Cope, E. D. 1870. Synopsis of extinct Batrachia, Reptilia and Aves of North America. Transactions of the American Philosophical Society 14, 1252.CrossRefGoogle Scholar
Dollo, L. 1888. Iguanodontidae et Camptonotidae. Comptes Rendus hebdomadaires de l’Academie des Sciences, Paris 106, 775–7.Google Scholar
Eberth, D. A., Evans, D. C., Brinkman, D. B., Therrien, F., Tanke, D. H. & Russell, L. S. 2013. Dinosaur biostratigraphy of the Edmonton Group (Upper Cretaceous), Alberta, Canada: evidence for climate influence. Canadian Journal of Earth Sciences 50, 701–26.CrossRefGoogle Scholar
Evans, D. C. 2010. Cranial anatomy and systematics of Hypacrosaurus altispinus, and a comparative analysis of skull growth in lambeosaurine hadrosaurids (Dinosauria: Ornithischia). Zoological Journal of the Linnean Society 159, 396434.CrossRefGoogle Scholar
Farke, A. A. 2011. Anatomy and taxonomic status of the chasmosaurine ceratopsid Nedoceratops hatcheri from the Upper Cretaceous Lance Formation of Wyoming, U.S.A. PLoS ONE 6 (1), e16196. doi: 10.1371/journal.pone.0016196.CrossRefGoogle ScholarPubMed
Ford, K. W. 2006. Stratigraphic positions of marine reptile and dinosaur specimens in the Moreno Formation, in the Tumey Hills and Panoche Hills, Fresno County, California. New Mexico Museum of Natural History and Science Bulletin 35, 407–10.Google Scholar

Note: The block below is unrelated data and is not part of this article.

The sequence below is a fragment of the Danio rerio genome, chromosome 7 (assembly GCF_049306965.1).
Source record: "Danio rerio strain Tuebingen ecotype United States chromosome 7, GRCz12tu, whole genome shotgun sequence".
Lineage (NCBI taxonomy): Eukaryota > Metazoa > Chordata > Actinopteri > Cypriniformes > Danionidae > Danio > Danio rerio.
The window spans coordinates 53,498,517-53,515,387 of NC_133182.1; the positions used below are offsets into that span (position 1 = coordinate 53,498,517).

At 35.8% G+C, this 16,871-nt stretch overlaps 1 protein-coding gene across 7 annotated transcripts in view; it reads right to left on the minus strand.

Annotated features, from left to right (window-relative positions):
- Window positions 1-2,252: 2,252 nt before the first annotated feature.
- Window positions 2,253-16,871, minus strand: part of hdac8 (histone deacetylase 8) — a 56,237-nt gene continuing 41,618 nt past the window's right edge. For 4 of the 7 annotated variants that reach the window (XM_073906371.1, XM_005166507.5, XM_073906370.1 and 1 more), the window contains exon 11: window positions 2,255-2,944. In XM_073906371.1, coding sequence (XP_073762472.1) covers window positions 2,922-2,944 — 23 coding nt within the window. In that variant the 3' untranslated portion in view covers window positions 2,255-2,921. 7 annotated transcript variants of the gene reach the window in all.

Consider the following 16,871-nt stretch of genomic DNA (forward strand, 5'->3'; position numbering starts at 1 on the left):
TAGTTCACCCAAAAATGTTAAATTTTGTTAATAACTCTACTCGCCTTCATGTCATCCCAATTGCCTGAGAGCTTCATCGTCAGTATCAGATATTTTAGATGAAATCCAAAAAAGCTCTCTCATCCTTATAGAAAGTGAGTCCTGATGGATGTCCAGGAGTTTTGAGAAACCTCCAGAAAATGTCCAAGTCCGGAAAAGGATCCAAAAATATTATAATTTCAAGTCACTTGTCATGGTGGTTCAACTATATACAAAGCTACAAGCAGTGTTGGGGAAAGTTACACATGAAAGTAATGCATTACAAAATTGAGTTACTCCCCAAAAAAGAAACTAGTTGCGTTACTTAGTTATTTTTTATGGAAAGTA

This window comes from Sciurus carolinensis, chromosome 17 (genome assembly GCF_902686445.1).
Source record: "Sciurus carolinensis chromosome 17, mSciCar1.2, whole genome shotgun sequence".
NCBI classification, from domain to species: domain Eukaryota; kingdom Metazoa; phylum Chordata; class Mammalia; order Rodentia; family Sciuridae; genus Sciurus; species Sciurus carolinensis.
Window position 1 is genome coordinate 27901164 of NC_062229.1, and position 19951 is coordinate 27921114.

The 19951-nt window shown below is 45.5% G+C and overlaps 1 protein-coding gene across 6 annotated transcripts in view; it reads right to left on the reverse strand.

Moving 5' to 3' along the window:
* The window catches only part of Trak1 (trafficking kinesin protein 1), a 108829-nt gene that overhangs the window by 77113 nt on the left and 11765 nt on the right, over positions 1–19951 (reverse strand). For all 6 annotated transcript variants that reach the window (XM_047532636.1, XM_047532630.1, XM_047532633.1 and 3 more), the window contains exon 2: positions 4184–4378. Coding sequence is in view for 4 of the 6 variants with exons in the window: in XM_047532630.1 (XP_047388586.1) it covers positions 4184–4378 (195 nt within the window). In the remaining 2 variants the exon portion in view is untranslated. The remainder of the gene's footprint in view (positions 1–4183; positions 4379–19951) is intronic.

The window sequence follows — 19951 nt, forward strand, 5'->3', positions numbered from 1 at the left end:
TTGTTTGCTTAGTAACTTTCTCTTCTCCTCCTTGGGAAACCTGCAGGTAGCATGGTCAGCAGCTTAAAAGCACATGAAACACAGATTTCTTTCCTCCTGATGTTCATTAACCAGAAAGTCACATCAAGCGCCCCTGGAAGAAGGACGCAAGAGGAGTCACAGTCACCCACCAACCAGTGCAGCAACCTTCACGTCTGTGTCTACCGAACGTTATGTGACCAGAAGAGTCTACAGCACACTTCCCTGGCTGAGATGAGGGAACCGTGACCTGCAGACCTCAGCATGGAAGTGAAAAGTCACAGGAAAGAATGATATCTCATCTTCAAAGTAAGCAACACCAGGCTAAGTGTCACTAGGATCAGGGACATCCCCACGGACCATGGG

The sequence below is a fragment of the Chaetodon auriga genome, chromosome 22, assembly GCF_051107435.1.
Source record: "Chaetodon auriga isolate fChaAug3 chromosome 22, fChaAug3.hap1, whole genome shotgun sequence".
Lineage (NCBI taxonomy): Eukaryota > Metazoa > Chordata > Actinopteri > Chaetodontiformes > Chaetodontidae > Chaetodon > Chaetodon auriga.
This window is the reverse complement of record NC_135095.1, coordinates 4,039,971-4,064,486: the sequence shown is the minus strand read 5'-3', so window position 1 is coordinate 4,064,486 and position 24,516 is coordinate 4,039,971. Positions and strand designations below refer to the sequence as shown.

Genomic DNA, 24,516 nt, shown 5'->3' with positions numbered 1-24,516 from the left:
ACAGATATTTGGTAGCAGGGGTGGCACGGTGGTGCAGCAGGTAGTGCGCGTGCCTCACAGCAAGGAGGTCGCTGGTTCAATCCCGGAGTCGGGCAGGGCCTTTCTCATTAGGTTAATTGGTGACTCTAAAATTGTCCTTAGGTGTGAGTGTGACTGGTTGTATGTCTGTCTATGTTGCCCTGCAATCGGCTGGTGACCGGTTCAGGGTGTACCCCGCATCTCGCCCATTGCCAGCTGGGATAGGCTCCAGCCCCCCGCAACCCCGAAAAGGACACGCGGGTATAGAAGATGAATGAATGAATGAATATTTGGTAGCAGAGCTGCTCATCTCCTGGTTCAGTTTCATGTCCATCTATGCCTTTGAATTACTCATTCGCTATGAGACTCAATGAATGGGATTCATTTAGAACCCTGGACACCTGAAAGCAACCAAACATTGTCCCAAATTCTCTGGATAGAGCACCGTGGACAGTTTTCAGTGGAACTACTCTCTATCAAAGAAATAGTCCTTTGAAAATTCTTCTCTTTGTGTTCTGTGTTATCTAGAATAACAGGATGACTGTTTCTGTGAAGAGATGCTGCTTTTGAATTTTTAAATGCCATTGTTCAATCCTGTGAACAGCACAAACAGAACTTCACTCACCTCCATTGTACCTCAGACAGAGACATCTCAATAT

Gates, T. A. & Farke, A. A. 2009. Biostratigraphic and biogeographic implications of a hadrosaurid (Ornithopoda: Dinosauria) from the Upper Cretaceous Almond Formation of Wyoming, U.S.A. Cretaceous Research 30, 1157–63.CrossRefGoogle Scholar
Gates, T. A., Horner, J. R., Hanna, R. R. & Nelson, C. R. 2011. New unadorned hadrosaurine hadrosaurid (Dinosauria, Ornithopoda) from the Campanian of North America. Journal of Vertebrate Paleontology 31, 798811.CrossRefGoogle Scholar
Gates, T. A. & Sampson, S. D. 2007. A new species of Gryposaurus (Dinosauria: Hadrosauridae) from the late Campanian Kaiparowits Formation, southern Utah, U.S.A. Zoological Journal of the Linnean Society 151, 351–76.CrossRefGoogle Scholar
Godefroit, P., Bolotsky, Y. L. & Lauters, P. 2012. A new saurolophine dinosaur from the latest Cretaceous of Far Eastern Russia. PLoS ONE 7 (5), e36849. doi: 10.1371/journal.pone.0036849.CrossRefGoogle ScholarPubMed
Godefroit, P., Hai, S., Yu, T. & Lauters, P. 2008. New hadrosaurid dinosaurs from the uppermost Cretaceous of northeastern China. Acta Palaeontologica Polonica 53, 4774.CrossRefGoogle Scholar
Goloboff, P. A., Farris, J. S. & Nixon, K. 2008. TNT, a free program for phylogenetic analysis. Cladistics 24, 774–86.CrossRefGoogle Scholar
Hopson, J. A. 1975. The evolution of cranial display structures in hadrosaurian dinosaurs. Paleobiology 1, 2143.CrossRefGoogle Scholar
Hu, C., Zhengwu, C., Qiqing, P. & Xiafosi, F. 2001. Shantungosaurus giganteus. Hauyu Nature Trade, 135 pp.Google Scholar